Synthetic Aspects of Rhenium Radiopharmaceuticals

This section deals with the coordination chemistry of rhenium complexes relevant to radiopharmacy and, following some general remarks, is organized according to the core involved. The emphasis of the latter sections is on complexes which have been tested biologically.

Rhenium is located in group VII of the transition elements immediately below technetium. Its position in one of the central groups confers the ability to exist in a range of oxidation states from +7 to — 1, with well-defined complexes existing for all eight of these possibilities. The chemistry of the higher (5-7) oxidation states is dominated by strongly ^-donating ligands such as oxo-, imido-(RN2—) and nitride (e.g. [ReVIIO4]—, [ReVII(NBut)4]—, [ReVIINCl4]—) which are able to compensate for the electron deficiency of the metal centre. Such ligands exert a strong trans effect and a square pyramidal geometry is frequently found for Re(V) mono-oxo complexes with no ligand trans to the oxo group such as [ReVOCl4]—. Otherwise hard donor ligands with nitrogen or oxygen donors are commonly found as co-ligands in the higher oxidation state compounds as in [ReO2(pyridine)4]+. In view of the fact that [ReO4]— is the obligatory starting point for the synthesis of rhenium-based radiopharmaceut-icals, the higher oxidation states tend to dominate among the known pharmaceut-ically relevant complexes, and Re(V) oxo-complexes are the most prevalent.

As expected, in the lower oxidation states strong ^-acceptor ligands such as CO and tertiary phosphines prevail, exemplified by complexes such as [Re2(CO)10] and [Re(CNBut)6]+. Somewhat surprisingly such complexes are in fact accessible from [ReO4]— by selection of the appropriate combination of reductant and co-ligand, a comparatively recent example being the synthesis and exploitation of complexes of the [Re(CO)3]+ core. Intermediate oxidation states as Re(IV), Re(III) and Re(II) are less well represented and the co-ligands are usually a combination of ^-acceptors and ^-donors, e.g. [ReCl3(PMe2Ph)3].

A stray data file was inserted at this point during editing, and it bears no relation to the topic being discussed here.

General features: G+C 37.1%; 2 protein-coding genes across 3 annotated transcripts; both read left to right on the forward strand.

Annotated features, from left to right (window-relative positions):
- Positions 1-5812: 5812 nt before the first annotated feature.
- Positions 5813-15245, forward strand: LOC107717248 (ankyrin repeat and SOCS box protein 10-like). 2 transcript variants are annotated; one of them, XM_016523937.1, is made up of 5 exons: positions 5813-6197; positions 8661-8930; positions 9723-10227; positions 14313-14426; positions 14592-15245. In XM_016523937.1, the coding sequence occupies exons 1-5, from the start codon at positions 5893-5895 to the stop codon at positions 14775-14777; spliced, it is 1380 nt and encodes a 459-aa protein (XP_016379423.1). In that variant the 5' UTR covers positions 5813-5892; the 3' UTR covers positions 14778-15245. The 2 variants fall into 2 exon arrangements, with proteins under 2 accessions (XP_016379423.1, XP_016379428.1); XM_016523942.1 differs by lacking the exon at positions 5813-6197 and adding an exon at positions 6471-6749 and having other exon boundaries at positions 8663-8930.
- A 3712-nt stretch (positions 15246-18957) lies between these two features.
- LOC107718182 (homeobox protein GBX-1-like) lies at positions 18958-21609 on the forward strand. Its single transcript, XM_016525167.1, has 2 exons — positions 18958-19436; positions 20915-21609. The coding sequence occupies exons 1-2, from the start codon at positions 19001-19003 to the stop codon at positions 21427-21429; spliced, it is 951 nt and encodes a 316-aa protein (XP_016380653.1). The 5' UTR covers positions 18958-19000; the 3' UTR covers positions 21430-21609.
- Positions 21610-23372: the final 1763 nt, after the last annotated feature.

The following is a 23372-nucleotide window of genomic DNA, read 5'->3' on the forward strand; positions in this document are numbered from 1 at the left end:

The chemistry of rhenium is formally analogous to that of technetium, as might be expected from their location in the same group, and many of their complexes are isostructural. However, the fact that rhenium is a third-row element introduces some significant differences in its chemical behaviour which impacts strongly on its potential radiopharmaceutical use. The decrease in ionization energy to attain the +7 oxidation state encountered on moving from technetium to rhenium has its origin in the different penetration of 4d as opposed to 5d orbitals and results in higher stability for Re(VII) compared to Tc(VII). This is manifested in the values of the standard electrode potentials for the M(VI)/M(VII) couples (in acid solution M = Re, Eo = +0.77 V, M = Tc, Eo = +0.70 V). The higher thermodynamic stability of Re(VII) means that [ReO4]— is harder to reduce than [TcO4]—. Coupled with the fact that rhenium complexes generally have higher kinetic stability due in part to the increased bond strengths descending the group, the production of radiopharmaceuticals from perrhenate is frequently not as straightforward as for technetium. If the ligands used are not reducing (e.g. thiolate or tertiary phosphine) then a reductant has to be employed. Tin(II) has frequently been used but does not always produce high yields; however, the use of oxalate in combination with stannous chloride results in quicker labelling with enhanced yields.6 A recent paper has also reported good results for the synthesis of Re(V) complexes from perrhenate using acetylhydrazine as reductant.7

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